As regards siblings, the correlation between parents and any one child will be equal or higher than the correlations between siblings. However, that goes against the popular notion that the family you live in gives all the children the same advantages. On any environmental account of social accounts the correlation between children should be greater than that between parent and child. So this constitutes an interesting test of these competing accounts of social outcomes.
With genetic transmission of social outcomes there should be a strict symmetry of correlations between the paternal and maternal side of the family. The correlation, for example, in any outcome between the paternal grandfather and child should equal that between the maternal grandfather and child. In contrast with social transmission of social outcomes we can imagine significant asymmetry. Property may descend more through the male than the female line, and grandfathers might be more influential in career placement.
As anticipated, the link between paternal wealth is stronger than for maternal wealth, but the effects on social status and education are the same. Mothers matter (genetically).
Another implication of the additive genetic model is that there will be linearity in the regression to the mean observed between generations. The rate of movement to the mean will be the same all across the distribution of parental characteristics. It will be the same for the bottom 1% as for the top 1%. There will thus be no “wealth traps” or “poverty traps” where children of parents at the extremes of the social distribution show unusual persistence in their characteristics, as would potentially appear in social mechanisms of inheritance.
Here is what is found for wealth at death:
In fact, wealth seems to follow the Fisher formula very well, and explains almost all of the variance. All the assorted distant family members fall into place according to their genetic relatedness.
The same is true, though not so sharply, for educational achievement:
This is still very respectable, accounting for two thirds of the variance. The general trend is apparent.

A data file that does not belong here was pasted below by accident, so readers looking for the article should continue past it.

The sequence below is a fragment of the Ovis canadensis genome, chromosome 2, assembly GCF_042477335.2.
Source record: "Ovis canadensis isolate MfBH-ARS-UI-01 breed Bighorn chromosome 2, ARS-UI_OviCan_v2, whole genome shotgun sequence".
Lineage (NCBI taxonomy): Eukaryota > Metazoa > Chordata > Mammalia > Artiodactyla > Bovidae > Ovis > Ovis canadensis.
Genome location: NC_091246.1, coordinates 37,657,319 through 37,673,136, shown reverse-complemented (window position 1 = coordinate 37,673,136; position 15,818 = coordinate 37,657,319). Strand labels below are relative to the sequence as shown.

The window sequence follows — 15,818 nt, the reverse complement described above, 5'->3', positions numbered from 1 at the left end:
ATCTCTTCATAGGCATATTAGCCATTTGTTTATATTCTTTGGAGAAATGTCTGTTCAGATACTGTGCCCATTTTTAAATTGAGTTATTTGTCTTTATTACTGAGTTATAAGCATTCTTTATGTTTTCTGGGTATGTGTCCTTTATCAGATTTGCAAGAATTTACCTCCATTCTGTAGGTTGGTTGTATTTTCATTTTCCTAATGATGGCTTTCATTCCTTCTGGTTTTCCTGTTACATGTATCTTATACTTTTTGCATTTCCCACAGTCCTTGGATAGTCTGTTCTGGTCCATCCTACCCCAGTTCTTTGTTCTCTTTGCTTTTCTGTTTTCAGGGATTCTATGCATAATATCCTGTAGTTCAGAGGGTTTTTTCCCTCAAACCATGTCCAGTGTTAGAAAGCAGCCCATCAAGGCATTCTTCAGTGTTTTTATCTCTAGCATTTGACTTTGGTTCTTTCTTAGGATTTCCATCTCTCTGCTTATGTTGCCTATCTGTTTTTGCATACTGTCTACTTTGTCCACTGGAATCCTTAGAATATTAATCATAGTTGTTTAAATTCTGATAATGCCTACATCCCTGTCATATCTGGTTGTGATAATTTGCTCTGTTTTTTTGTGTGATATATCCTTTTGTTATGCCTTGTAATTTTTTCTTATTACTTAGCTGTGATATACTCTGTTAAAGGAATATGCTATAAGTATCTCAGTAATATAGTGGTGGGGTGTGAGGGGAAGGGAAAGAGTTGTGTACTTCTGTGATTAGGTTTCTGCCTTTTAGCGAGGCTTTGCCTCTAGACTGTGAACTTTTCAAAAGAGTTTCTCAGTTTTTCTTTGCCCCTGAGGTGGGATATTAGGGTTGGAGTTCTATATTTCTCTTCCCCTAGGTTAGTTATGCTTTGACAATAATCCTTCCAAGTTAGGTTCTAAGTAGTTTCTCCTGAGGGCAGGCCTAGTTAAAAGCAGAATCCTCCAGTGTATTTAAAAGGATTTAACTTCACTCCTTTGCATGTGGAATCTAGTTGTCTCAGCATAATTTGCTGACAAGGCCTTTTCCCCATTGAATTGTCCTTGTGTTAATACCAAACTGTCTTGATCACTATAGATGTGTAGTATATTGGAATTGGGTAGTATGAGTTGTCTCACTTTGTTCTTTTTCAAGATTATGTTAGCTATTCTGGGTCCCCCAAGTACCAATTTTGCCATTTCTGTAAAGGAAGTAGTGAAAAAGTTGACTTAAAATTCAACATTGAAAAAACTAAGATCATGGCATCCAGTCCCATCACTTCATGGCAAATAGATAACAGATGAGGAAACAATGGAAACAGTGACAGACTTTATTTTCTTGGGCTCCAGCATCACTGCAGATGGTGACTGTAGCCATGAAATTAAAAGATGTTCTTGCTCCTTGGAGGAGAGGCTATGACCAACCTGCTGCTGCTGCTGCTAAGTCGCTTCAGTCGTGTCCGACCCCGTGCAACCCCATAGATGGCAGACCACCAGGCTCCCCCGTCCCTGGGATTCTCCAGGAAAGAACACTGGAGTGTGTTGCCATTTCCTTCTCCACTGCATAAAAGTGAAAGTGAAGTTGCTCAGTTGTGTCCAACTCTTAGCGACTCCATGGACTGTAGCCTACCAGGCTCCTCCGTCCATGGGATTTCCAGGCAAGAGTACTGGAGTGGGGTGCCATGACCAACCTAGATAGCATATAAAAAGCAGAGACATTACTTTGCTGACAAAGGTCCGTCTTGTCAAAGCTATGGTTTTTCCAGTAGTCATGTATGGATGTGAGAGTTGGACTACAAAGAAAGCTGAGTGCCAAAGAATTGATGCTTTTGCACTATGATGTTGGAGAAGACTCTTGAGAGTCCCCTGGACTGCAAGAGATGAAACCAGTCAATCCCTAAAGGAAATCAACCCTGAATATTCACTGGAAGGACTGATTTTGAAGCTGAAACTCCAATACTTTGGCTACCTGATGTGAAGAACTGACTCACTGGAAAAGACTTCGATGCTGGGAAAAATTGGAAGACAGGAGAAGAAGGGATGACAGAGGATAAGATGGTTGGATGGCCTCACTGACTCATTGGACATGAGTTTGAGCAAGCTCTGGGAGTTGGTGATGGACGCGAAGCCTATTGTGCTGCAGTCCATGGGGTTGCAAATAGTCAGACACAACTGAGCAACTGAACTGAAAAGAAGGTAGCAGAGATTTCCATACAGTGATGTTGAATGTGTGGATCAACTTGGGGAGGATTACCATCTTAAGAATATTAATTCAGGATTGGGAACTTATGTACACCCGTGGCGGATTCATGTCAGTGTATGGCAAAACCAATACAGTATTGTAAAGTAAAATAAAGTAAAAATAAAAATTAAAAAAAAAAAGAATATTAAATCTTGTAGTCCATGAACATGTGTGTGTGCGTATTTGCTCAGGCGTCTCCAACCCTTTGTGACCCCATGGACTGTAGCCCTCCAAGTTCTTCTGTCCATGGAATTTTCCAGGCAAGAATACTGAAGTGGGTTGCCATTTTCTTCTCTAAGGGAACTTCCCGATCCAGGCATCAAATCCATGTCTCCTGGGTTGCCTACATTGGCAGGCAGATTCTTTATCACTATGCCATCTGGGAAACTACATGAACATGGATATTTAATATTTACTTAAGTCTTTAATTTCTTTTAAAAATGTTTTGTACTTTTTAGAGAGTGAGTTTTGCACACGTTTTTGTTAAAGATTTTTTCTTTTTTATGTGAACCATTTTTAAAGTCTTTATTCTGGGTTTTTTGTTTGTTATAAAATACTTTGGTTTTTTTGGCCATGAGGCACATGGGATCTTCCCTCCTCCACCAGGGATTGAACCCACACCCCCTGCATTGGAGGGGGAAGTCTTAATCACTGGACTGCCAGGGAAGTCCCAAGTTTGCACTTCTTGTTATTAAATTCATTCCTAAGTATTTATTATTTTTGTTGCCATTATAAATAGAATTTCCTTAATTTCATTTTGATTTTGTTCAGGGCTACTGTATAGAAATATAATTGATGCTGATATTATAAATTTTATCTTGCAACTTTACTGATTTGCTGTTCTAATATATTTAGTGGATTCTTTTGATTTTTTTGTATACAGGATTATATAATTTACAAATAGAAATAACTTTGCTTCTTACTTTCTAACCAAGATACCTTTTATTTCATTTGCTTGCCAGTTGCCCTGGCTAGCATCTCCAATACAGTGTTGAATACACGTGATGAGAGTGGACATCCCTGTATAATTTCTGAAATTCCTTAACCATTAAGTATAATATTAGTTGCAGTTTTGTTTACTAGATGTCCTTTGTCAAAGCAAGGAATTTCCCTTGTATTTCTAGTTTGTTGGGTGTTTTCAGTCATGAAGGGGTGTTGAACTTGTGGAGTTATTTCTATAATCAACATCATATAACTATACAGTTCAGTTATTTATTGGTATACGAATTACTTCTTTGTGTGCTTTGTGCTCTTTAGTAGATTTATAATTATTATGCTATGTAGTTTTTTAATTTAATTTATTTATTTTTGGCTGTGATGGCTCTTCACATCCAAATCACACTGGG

There should be no effects of family size, birth order (though wealth might be an exception), or between living and dead relatives. Living grandparents should predict child outcomes no better than dead relatives. Only the parents genetics matter. The relatives merely provide information on the underlying genotype of the parents, the information they provide depending on their genetic distance from the parents.
So, in the results which follow, if all the different family relationships lie on a straight line, then the simple Fisher additive model is enough to explain the long-term persistence of status, without much if any need for cultural explanations. Wealth should be an exception, since that can actually be transmitted from one generation to another.
For occupational status, the results are almost perfect.
It is highly unusual in the social sciences to have an R2 of 96. This is a straight-line function, with all the disparate extended family members falling very close to the predicted line.
To hammer home the point, and look at a broader range of outcomes, here is a plot of father-son and uncle-nephew correlations.
Again, a very tidy picture, showing that while father-son correlations are expected by the cultural model, that model does not predict that they would be so closely mirrored by the uncle-nephew correlations.
Again, another drumbeat, father-son compared to brother:
This is a very tidy picture.